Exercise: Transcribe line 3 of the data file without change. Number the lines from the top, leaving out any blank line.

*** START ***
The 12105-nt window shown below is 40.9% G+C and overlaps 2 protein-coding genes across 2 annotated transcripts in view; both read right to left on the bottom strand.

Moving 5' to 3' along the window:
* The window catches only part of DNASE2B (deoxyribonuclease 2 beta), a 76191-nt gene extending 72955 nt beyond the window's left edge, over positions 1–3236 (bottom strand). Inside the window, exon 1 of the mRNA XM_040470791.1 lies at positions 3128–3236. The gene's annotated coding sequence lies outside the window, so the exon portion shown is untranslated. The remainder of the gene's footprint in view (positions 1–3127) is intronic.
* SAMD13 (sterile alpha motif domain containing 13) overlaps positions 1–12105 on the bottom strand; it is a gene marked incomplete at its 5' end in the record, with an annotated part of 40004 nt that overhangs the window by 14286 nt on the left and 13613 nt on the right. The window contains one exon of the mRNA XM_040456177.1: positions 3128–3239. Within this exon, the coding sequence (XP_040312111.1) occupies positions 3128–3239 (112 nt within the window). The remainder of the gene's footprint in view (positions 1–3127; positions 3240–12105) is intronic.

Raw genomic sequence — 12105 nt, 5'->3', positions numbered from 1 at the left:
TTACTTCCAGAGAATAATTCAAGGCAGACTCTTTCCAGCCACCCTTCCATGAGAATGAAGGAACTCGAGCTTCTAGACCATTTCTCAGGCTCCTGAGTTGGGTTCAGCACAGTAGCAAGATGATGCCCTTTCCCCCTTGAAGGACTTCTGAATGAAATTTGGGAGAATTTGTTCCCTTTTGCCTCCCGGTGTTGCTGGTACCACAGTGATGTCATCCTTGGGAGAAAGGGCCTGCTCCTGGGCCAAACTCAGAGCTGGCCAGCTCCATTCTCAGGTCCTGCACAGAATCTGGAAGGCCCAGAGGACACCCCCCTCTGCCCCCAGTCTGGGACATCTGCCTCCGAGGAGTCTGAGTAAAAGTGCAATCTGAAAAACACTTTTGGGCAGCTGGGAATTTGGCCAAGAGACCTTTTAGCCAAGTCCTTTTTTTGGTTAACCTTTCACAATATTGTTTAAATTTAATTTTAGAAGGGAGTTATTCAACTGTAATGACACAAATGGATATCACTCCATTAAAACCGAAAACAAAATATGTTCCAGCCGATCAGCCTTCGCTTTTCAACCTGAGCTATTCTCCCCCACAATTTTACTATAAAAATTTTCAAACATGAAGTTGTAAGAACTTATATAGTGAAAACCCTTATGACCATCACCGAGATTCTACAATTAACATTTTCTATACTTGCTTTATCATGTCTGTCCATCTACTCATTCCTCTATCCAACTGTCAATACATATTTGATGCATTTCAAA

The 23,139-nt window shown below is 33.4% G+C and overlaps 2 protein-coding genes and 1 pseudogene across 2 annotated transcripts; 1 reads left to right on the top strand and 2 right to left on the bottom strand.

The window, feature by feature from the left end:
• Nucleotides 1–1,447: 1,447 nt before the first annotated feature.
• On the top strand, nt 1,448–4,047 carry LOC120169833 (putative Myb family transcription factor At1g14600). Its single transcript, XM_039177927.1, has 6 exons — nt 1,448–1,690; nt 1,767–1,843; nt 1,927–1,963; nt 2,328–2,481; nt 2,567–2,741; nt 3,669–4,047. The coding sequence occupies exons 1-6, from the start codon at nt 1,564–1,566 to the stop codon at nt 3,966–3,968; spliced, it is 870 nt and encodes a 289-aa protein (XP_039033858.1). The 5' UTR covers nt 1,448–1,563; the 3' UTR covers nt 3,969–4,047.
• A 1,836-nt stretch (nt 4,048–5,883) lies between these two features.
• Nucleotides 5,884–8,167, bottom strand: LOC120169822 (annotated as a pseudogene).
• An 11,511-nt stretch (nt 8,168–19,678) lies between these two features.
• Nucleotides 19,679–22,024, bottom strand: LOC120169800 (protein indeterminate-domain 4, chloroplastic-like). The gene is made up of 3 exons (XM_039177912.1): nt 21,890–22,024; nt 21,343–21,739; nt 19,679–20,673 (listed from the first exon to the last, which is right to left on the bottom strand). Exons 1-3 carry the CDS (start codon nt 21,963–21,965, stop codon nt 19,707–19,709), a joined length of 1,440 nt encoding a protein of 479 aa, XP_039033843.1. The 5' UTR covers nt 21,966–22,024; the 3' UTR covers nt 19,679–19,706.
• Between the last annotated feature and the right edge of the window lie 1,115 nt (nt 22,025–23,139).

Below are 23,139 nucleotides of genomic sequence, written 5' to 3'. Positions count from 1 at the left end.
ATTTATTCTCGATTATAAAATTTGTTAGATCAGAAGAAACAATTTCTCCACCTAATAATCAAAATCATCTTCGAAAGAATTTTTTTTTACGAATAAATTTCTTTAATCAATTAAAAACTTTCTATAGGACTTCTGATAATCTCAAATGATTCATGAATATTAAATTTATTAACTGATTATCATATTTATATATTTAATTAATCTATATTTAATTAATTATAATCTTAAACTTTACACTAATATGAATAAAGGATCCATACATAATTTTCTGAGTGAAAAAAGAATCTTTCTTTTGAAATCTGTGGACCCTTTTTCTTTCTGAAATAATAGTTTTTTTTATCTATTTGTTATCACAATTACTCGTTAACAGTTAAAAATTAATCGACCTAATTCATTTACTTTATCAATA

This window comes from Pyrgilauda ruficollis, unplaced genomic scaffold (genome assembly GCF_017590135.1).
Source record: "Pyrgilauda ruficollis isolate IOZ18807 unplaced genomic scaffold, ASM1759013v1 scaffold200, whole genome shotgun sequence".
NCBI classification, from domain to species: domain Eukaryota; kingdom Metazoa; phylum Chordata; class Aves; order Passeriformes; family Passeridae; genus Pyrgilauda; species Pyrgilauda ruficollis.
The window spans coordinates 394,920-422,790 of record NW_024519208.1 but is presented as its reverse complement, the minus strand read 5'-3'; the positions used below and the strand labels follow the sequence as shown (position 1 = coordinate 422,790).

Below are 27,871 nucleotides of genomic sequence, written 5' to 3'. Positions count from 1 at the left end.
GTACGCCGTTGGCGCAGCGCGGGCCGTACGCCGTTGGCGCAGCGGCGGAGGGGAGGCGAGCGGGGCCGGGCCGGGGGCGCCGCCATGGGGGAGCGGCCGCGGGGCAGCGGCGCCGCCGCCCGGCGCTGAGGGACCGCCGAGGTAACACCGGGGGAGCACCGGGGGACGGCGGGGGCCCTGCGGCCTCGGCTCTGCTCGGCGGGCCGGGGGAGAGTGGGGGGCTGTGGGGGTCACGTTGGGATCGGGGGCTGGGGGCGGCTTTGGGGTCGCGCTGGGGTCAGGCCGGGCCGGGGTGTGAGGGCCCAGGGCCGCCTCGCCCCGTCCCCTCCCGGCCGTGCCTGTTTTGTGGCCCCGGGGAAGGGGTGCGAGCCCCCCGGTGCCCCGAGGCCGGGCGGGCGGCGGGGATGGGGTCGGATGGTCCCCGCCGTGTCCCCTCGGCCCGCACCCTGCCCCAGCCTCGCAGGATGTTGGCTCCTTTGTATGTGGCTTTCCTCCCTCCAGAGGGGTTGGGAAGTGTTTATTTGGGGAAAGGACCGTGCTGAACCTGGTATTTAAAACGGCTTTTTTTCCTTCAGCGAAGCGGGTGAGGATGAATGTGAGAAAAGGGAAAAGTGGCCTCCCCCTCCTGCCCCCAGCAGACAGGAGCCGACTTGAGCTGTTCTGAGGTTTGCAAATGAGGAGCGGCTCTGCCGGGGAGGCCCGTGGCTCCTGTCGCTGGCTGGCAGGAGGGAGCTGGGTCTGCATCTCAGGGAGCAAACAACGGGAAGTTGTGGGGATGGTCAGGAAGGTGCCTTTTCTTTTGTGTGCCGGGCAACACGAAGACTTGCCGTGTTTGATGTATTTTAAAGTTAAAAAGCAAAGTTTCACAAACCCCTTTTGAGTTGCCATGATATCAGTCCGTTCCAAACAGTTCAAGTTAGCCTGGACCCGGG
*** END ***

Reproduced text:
* The window catches only part of DNASE2B (deoxyribonuclease 2 beta), a 76191-nt gene extending 72955 nt beyond the window's left edge, over positions 1–3236 (bottom strand). Inside the window, exon 1 of the mRNA XM_040470791.1 lies at positions 3128–3236. The gene's annotated coding sequence lies outside the window, so the exon portion shown is untranslated. The remainder of the gene's footprint in view (positions 1–3127) is intronic.